It was a story that I recognised from others who were just learning to embrace writing as a practice.

I recently gave a fresh notebook to a young and upcoming writer and her first response was to say that she would take time to write thoughtful things in it.

To which I said: write everything in it. Write even your mundane grocery list in it. Write a to-do list or any random scribbling.

She said: Oh, then I’ll look for the perfect pen.

And then, she looked at me because I was shaking my head and she said with a laugh. I know what you’re going to say. Don’t wait to find the perfect pen. Any pen will do.

And we laughed together because she already knew what my next words would be: Just write.

In embracing the practice of writing, I think of the 7 minute rule. I don’t know if it’s a rule, really. It’s something that just came to mind and something that feels handy. 5 minutes feels too short and 10 minutes feels too long. But 7 minutes feels somehow just right. So, I gave the same advice to my hairdresser as I give to new writers who feel daunted by the idea of finding time to write. I said: find 7 minutes. Just 7 minutes. It can be shorter, it can be longer, but set your phone for 7 minutes if you’re sitting somewhere in between moments. Say to yourself: Okay. It’s 7 minutes. Just write.

It doesn’t have to be brilliant. It doesn’t have to be poetic. It can be mundane. It can be anything. But just take 7 minutes to write. You just might be surprised.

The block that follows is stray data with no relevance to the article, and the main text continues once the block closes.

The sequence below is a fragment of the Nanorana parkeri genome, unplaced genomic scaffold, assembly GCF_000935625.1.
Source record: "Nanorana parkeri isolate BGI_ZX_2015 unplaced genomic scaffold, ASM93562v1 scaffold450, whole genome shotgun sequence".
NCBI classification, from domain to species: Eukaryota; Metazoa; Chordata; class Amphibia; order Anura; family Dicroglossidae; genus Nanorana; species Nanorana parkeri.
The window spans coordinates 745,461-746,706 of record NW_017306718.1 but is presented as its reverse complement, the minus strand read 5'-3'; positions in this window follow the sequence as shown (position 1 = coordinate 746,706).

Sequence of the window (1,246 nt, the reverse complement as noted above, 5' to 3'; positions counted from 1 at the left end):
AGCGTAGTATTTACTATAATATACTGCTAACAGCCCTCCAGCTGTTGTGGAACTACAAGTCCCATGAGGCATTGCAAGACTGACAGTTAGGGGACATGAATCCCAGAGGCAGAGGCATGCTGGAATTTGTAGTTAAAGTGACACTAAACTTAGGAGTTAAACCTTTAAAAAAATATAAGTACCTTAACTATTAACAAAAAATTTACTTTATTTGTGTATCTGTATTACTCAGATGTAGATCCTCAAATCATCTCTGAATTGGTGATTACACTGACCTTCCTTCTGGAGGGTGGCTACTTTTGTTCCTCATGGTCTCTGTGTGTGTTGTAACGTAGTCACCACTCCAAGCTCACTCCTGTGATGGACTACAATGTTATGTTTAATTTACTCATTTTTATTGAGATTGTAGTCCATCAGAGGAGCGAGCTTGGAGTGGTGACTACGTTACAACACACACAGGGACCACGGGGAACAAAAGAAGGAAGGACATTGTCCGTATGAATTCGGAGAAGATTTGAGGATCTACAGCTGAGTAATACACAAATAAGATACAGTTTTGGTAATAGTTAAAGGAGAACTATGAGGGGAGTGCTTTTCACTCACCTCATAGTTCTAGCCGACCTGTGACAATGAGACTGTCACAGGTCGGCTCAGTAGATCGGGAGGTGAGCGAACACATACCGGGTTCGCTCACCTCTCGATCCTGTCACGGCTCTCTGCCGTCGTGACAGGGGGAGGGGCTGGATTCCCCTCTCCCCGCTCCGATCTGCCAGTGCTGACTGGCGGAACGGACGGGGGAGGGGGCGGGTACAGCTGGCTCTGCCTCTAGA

one for the road

I can feel momentum in the wind. Like energy, rising and gathering as the universe opens doors to different knowings and learnings.

I’ve just arrived home from Amsterdam where I attended the Storytelling session and the reflection session for Amsterdam Assembly: Letting Go of Having to Speak All the Time at Framer Framed. Four stories told by people who shared not just their stories but also the process behind coming to storytelling and the process of finding voice and what that meant to them.

I think about the creation of community, about building bridges and connections and how by sharing something that’s personal or close to us, while being an act of vulnerability is also a very powerful thing. It requires trust on the part of the person telling the story as well as courage and I think that kind of trust should also be met with openness and trust and a willingness to accept and be vulnerable as well. In today’s social media society where everyone is busy talking over or alongside each other, to be present in a space and to be able to offer listening and being in the moment is a way of remembering that these circles of conversation are how we connect to each other and that requires making time to sit, offer your full attention and listen.